• Sadly, there appears little to be learnt from the early days of the Acta Mathematica for the very important question of contemporary mathematical refereeing. (Only speaking of this journal's prehistory, not criticizing it in its current form, needless to say.)

  • While one can of course not say that referee reports were never written or sent in those days, this was not the rule. (In both senses of that phrase.) Refereeing and editorial decisions were less formal than they are today. Most of the time, an author never received a referee report. This renders the anonimity/handwriting issue moot.

  • The answer to the question in the title, more or less, is: This is unknown, and probably forever will be. Flippantly put, the question in the title is equivalent to "How did Gösta Mittag-Leffler function?"

  • Dan Petersen kindly pointed out (see the answer) an unexpected aspect: there sometimes was the expectation on the part of the author for their manuscript to be printed before being shown to other scientists.

  • Benjamin Dickman kindly pointed out a very relevant professional historical article, namely

S. Nickerson: Referees, publisher’s readers and the image of mathematics in nineteenth century England. Publishing History, 71

The emphasis of this paper, as its title says, is on British publications, in particular books. But it contains a little which is directly relevant to this question. To keep this strictly relevant to this title's thread, I refrain from relating any of the content the article contains on British publications, and only give what is relevant for the Acta Mathematica in its early days, and of these, only what is relevant for its refereeing system (if one can call it "system", back then I mean), not for its foundation or funding.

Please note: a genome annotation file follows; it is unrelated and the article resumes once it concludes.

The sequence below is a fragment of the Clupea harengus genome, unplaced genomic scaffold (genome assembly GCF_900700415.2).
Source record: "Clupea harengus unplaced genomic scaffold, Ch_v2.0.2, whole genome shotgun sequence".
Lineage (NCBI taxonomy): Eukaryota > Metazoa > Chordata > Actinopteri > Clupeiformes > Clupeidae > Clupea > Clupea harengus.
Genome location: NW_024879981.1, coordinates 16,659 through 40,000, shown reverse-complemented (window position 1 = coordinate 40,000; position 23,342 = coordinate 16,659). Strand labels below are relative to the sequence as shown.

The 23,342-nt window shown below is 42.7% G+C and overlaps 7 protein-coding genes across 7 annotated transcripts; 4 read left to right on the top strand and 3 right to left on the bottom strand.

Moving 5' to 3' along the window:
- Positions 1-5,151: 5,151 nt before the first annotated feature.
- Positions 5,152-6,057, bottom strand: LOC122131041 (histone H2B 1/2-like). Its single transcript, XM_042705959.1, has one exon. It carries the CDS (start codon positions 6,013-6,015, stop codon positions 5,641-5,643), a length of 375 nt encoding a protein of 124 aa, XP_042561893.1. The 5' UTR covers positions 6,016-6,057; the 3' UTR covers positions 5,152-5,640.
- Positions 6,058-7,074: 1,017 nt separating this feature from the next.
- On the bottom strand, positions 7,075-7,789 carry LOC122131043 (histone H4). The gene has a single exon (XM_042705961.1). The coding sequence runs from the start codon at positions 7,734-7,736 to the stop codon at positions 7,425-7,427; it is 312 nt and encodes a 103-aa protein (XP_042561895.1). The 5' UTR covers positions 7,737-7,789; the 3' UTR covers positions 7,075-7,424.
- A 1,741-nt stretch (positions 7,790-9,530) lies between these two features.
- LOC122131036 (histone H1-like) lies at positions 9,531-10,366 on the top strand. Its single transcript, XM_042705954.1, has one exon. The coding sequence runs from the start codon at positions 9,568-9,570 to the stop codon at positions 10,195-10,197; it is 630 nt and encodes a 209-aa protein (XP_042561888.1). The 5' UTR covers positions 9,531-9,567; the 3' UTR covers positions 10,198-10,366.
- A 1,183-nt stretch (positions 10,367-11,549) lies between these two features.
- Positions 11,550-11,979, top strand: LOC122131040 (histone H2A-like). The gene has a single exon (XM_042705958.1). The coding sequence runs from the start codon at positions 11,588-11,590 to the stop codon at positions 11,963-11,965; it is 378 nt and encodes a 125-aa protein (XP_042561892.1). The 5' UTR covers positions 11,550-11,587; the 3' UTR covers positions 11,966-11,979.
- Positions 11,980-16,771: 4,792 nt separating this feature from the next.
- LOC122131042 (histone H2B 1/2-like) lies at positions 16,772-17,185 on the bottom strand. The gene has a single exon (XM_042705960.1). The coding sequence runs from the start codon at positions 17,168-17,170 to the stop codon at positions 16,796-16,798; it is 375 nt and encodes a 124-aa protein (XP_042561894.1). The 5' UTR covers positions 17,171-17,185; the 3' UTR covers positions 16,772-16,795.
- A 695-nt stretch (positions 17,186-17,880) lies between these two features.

Nickerson in loc. cit. quoting J. Barrow-Green: "Barrow-Green makes it clear in whose hands control of the journal rested:" [Now the quote of Barrow-Green's:

Once publication began, Mittag-Leffler became the driving force, and [Sophus] Lie effectively dropped out of the picture. And Lie was not the only member of the editorial board not to play an active part in the journal’s early years. Of the fourteen original members of the editorial board, only Malmsten and Zeuthen made any significant contribution. It was Mittag-Leffler who shouldered the responsibilities and Mittag-Leffler who ensured the journal’s survival.

Nickerson loc. cit. goes on to write

The journal was able to attract submissions from some of the mathematical community’s most talented members due to Mittag-Leffler’s many personal contacts. Moreover, the portrait of Norwegian mathematician Niels Henrik Abel on its frontispiece provided a standard to which the journal sought to have its submissions aspire. Mittag-Leffler had the ultimate say concerning what was published in Acta. As editor, he was the gatekeeper who ensured that the quality of articles in his journal remained high.

Nickerson then gives an example of the above: Mittag-Leffler's handling of Cantor's submissions (he asked Cantor to withdraw one, which hurt Cantor; see Nickerson's article for more).

Nickerson loc. cit. also says the following about the refereeing system:

As the editor of a mathematical journal, Mittag-Leffler held a great degree of control over what was published, although he likely consulted, on an informal basis, his network of mathematicians.

and calls this (again, this is a conclusion about the ancient modus operandi of the Acta Mathematica; it is not a summary of its current editorial system, which is more formal and less centralized):

a centralized and fluid approach when deciding what to publish

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    $\begingroup$ @BenjaminDickman: thanks for pointing out. I do not know why. I do not recall to have given this decision a thought. I now unaccepted and accepted yours. $\endgroup$ – Peter Heinig Aug 8 '17 at 15:39